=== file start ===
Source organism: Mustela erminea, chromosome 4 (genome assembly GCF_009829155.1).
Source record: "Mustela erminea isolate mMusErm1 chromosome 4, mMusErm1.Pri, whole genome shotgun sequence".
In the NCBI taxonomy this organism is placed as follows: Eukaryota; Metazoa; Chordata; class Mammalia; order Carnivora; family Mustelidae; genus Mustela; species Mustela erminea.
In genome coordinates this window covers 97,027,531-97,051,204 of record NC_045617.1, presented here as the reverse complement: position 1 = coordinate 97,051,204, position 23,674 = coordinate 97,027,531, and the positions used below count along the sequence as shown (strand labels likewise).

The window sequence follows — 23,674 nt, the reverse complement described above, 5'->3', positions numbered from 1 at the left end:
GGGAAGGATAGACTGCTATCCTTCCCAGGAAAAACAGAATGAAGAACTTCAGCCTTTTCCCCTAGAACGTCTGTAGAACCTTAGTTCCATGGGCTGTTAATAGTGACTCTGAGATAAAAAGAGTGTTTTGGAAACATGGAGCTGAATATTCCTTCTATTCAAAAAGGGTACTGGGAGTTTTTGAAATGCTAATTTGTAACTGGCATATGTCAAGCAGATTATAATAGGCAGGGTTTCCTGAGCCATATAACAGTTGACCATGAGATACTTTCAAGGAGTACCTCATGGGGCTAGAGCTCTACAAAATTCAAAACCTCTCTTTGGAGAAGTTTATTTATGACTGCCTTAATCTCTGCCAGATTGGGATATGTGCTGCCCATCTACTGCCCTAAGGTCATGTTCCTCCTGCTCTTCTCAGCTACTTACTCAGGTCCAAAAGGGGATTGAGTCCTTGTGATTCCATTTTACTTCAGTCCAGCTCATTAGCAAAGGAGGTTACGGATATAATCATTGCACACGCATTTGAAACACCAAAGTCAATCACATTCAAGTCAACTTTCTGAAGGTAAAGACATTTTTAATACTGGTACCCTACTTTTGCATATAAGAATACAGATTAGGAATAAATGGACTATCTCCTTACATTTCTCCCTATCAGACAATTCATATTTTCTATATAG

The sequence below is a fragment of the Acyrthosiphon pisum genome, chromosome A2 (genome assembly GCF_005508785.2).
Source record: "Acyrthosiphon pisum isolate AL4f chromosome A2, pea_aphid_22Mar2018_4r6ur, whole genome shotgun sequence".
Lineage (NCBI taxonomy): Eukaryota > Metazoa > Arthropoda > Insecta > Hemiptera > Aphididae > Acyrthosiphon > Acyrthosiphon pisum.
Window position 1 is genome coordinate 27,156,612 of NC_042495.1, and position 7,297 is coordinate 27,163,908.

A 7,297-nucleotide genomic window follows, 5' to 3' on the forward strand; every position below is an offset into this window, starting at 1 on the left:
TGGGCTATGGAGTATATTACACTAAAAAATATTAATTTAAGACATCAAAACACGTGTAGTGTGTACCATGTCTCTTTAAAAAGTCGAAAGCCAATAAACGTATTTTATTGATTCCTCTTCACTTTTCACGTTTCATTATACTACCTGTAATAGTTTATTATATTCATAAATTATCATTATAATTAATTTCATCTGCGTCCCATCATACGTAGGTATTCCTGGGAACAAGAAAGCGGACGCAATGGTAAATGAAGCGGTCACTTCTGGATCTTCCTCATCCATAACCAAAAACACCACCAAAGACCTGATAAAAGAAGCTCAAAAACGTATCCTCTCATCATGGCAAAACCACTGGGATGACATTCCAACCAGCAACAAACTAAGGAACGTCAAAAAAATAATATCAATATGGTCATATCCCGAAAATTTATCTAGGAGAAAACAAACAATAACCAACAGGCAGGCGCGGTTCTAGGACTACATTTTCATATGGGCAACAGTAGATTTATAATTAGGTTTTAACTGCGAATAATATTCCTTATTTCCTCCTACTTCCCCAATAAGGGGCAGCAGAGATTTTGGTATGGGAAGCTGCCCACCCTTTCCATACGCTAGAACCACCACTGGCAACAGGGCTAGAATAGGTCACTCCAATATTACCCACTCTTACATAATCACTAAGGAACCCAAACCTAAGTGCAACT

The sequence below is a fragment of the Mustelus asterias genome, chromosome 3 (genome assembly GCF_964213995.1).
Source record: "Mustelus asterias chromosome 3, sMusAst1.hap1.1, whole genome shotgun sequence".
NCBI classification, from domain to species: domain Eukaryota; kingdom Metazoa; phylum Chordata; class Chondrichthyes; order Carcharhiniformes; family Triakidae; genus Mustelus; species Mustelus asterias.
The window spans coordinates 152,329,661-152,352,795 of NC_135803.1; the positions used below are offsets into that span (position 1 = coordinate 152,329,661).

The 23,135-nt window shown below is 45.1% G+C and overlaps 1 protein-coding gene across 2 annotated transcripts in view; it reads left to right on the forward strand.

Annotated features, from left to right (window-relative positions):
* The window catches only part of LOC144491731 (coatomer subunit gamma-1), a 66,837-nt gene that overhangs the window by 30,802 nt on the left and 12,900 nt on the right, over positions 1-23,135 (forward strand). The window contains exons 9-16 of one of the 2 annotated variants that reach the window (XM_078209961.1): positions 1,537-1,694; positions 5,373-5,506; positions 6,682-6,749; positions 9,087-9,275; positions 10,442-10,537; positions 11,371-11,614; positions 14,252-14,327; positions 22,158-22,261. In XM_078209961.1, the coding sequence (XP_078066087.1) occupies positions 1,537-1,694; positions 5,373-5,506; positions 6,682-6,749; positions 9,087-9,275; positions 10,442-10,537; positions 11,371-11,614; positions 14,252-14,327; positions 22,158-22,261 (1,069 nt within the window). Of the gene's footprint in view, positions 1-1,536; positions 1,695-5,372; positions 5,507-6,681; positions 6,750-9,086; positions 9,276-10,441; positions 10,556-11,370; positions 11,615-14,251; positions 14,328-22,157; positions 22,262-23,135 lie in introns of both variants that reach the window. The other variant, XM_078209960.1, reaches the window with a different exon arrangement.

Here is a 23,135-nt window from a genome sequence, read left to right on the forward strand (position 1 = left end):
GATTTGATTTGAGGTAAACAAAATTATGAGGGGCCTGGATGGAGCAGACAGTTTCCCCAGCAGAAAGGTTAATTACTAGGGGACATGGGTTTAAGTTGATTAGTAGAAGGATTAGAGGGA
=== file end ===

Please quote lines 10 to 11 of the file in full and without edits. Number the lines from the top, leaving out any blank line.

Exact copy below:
Window position 1 is genome coordinate 27,156,612 of NC_042495.1, and position 7,297 is coordinate 27,163,908.

A 7,297-nucleotide genomic window follows, 5' to 3' on the forward strand; every position below is an offset into this window, starting at 1 on the left: